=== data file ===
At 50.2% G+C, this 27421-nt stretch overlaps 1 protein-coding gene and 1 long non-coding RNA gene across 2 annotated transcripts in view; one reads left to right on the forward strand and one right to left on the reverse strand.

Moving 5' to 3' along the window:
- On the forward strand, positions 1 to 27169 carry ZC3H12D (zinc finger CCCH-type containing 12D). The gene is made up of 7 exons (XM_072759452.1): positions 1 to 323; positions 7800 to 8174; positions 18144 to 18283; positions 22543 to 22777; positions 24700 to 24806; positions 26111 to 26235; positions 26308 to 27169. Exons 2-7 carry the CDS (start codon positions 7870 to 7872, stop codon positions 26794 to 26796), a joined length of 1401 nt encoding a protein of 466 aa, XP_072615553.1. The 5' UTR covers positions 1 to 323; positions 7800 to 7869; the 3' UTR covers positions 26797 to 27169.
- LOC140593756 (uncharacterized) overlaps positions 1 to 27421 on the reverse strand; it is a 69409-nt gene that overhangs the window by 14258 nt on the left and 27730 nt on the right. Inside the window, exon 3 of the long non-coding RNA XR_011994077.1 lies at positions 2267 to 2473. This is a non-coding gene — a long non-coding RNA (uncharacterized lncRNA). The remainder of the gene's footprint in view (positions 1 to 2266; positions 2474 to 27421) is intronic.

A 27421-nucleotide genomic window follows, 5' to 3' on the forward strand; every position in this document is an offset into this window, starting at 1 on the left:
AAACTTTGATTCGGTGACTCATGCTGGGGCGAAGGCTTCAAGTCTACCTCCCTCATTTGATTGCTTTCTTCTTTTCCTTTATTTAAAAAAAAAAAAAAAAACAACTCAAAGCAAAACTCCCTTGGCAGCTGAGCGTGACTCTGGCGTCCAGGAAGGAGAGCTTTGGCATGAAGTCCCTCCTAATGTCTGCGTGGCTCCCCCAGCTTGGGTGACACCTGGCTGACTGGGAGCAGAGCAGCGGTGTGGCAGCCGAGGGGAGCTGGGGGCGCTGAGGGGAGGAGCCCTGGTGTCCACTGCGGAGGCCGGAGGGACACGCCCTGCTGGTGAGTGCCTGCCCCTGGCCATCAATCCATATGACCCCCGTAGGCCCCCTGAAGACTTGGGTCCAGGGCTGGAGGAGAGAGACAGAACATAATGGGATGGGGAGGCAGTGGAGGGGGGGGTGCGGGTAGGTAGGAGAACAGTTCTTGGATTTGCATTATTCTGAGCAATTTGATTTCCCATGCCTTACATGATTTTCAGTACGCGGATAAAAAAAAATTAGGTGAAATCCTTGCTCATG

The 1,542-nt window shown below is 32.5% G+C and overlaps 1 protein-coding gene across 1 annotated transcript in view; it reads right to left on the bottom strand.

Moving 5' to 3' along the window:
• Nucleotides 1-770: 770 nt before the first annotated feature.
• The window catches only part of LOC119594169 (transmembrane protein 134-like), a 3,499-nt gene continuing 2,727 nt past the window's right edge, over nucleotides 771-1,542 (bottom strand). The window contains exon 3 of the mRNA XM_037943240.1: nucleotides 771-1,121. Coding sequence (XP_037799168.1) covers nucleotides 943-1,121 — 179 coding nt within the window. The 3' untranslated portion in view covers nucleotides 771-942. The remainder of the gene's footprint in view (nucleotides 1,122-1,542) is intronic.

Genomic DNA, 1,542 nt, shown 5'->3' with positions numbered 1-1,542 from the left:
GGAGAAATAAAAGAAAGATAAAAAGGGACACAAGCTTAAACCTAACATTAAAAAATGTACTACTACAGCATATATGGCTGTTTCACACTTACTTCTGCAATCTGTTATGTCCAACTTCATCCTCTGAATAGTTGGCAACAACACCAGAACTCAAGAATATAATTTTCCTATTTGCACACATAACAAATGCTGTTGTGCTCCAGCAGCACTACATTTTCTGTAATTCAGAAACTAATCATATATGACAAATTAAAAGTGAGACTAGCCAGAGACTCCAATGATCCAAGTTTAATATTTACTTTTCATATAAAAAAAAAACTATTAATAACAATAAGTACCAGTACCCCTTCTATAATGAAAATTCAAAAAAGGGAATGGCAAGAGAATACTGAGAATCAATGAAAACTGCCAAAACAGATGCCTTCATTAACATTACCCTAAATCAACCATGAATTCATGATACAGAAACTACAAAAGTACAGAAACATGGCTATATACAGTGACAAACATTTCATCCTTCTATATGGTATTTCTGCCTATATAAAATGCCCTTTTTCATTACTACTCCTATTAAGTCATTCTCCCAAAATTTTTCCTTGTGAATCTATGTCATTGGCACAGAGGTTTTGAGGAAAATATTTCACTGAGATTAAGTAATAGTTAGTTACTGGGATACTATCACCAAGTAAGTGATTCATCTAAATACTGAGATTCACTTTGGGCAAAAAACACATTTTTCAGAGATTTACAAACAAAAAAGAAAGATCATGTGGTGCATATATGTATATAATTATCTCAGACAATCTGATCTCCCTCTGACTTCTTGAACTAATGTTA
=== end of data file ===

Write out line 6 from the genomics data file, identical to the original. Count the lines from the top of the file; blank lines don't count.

AAACTTTGATTCGGTGACTCATGCTGGGGCGAAGGCTTCAAGTCTACCTCCCTCATTTGATTGCTTTCTTCTTTTCCTTTATTTAAAAAAAAAAAAAAAAACAACTCAAAGCAAAACTCCCTTGGCAGCTGAGCGTGACTCTGGCGTCCAGGAAGGAGAGCTTTGGCATGAAGTCCCTCCTAATGTCTGCGTGGCTCCCCCAGCTTGGGTGACACCTGGCTGACTGGGAGCAGAGCAGCGGTGTGGCAGCCGAGGGGAGCTGGGGGCGCTGAGGGGAGGAGCCCTGGTGTCCACTGCGGAGGCCGGAGGGACACGCCCTGCTGGTGAGTGCCTGCCCCTGGCCATCAATCCATATGACCCCCGTAGGCCCCCTGAAGACTTGGGTCCAGGGCTGGAGGAGAGAGACAGAACATAATGGGATGGGGAGGCAGTGGAGGGGGGGGTGCGGGTAGGTAGGAGAACAGTTCTTGGATTTGCATTATTCTGAGCAATTTGATTTCCCATGCCTTACATGATTTTCAGTACGCGGATAAAAAAAAATTAGGTGAAATCCTTGCTCATG